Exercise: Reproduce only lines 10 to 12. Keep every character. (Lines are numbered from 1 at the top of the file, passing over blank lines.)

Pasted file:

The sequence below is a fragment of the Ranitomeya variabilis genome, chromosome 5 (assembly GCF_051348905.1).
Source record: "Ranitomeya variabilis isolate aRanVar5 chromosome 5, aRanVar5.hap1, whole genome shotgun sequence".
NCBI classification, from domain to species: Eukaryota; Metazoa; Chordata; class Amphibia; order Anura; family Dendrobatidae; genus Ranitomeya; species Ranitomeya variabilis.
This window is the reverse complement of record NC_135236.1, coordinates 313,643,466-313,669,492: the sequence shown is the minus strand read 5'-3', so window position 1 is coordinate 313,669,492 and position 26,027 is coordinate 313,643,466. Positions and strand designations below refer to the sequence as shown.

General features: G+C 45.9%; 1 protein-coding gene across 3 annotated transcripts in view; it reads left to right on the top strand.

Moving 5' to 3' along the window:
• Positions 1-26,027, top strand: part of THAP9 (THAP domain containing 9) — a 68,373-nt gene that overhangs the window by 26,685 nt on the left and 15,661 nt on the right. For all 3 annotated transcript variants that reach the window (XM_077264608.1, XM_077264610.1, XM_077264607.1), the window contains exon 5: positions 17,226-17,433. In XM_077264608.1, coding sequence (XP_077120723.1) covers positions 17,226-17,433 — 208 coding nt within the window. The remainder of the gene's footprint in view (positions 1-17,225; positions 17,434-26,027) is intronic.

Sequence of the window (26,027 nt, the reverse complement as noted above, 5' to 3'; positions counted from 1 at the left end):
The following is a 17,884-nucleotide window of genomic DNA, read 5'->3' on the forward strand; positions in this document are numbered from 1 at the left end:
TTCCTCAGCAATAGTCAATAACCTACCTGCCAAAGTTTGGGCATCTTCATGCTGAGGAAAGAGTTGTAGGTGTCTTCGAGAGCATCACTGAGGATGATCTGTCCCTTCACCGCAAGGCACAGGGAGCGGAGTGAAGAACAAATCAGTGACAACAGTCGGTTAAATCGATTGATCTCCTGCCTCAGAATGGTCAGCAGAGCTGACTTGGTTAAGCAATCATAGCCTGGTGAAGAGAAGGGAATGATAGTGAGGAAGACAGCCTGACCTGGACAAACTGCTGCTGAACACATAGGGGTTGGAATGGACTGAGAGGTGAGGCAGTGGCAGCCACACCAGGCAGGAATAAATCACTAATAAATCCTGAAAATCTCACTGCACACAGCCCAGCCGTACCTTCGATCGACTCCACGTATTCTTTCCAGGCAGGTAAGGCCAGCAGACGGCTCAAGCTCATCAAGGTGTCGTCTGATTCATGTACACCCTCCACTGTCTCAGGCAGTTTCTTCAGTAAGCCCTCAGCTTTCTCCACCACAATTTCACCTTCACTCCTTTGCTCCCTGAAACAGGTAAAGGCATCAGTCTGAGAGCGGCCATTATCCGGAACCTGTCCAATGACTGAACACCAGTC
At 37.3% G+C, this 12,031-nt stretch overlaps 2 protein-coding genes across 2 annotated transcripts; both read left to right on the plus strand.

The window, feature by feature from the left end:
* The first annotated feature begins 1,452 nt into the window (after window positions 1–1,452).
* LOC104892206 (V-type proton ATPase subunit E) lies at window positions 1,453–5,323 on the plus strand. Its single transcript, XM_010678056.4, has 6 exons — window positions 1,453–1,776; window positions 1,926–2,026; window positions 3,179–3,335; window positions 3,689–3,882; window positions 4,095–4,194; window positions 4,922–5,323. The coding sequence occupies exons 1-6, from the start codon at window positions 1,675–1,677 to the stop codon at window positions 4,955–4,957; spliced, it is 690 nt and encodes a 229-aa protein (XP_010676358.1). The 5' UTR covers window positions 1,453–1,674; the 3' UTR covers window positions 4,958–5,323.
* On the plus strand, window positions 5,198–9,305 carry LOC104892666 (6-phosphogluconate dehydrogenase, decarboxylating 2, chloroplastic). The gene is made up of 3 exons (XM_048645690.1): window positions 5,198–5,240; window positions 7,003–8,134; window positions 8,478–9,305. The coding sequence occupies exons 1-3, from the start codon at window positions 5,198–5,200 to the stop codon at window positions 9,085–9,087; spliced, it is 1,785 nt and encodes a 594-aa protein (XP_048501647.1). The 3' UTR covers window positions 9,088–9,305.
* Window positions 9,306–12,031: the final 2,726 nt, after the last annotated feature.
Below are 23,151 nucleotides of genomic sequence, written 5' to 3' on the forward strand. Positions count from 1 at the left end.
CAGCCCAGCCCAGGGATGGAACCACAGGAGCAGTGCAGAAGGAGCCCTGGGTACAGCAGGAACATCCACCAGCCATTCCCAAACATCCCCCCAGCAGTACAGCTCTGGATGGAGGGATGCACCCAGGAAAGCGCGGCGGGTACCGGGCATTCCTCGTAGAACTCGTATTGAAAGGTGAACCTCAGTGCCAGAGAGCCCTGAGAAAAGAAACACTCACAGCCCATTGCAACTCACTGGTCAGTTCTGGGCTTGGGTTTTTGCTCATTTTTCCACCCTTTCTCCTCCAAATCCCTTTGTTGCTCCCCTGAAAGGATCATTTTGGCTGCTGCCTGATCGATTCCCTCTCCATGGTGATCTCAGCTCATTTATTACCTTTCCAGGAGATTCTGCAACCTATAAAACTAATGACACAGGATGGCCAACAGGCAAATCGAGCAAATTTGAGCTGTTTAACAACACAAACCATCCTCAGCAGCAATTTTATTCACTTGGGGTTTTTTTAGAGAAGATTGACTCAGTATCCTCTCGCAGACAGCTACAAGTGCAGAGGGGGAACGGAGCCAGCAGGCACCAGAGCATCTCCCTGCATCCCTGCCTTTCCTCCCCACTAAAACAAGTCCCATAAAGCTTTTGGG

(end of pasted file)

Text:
TTCCTCAGCAATAGTCAATAACCTACCTGCCAAAGTTTGGGCATCTTCATGCTGAGGAAAGAGTTGTAGGTGTCTTCGAGAGCATCACTGAGGATGATCTGTCCCTTCACCGCAAGGCACAGGGAGCGGAGTGAAGAACAAATCAGTGACAACAGTCGGTTAAATCGATTGATCTCCTGCCTCAGAATGGTCAGCAGAGCTGACTTGGTTAAGCAATCATAGCCTGGTGAAGAGAAGGGAATGATAGTGAGGAAGACAGCCTGACCTGGACAAACTGCTGCTGAACACATAGGGGTTGGAATGGACTGAGAGGTGAGGCAGTGGCAGCCACACCAGGCAGGAATAAATCACTAATAAATCCTGAAAATCTCACTGCACACAGCCCAGCCGTACCTTCGATCGACTCCACGTATTCTTTCCAGGCAGGTAAGGCCAGCAGACGGCTCAAGCTCATCAAGGTGTCGTCTGATTCATGTACACCCTCCACTGTCTCAGGCAGTTTCTTCAGTAAGCCCTCAGCTTTCTCCACCACAATTTCACCTTCACTCCTTTGCTCCCTGAAACAGGTAAAGGCATCAGTCTGAGAGCGGCCATTATCCGGAACCTGTCCAATGACTGAACACCAGTC
At 37.3% G+C, this 12,031-nt stretch overlaps 2 protein-coding genes across 2 annotated transcripts; both read left to right on the plus strand.

The window, feature by feature from the left end: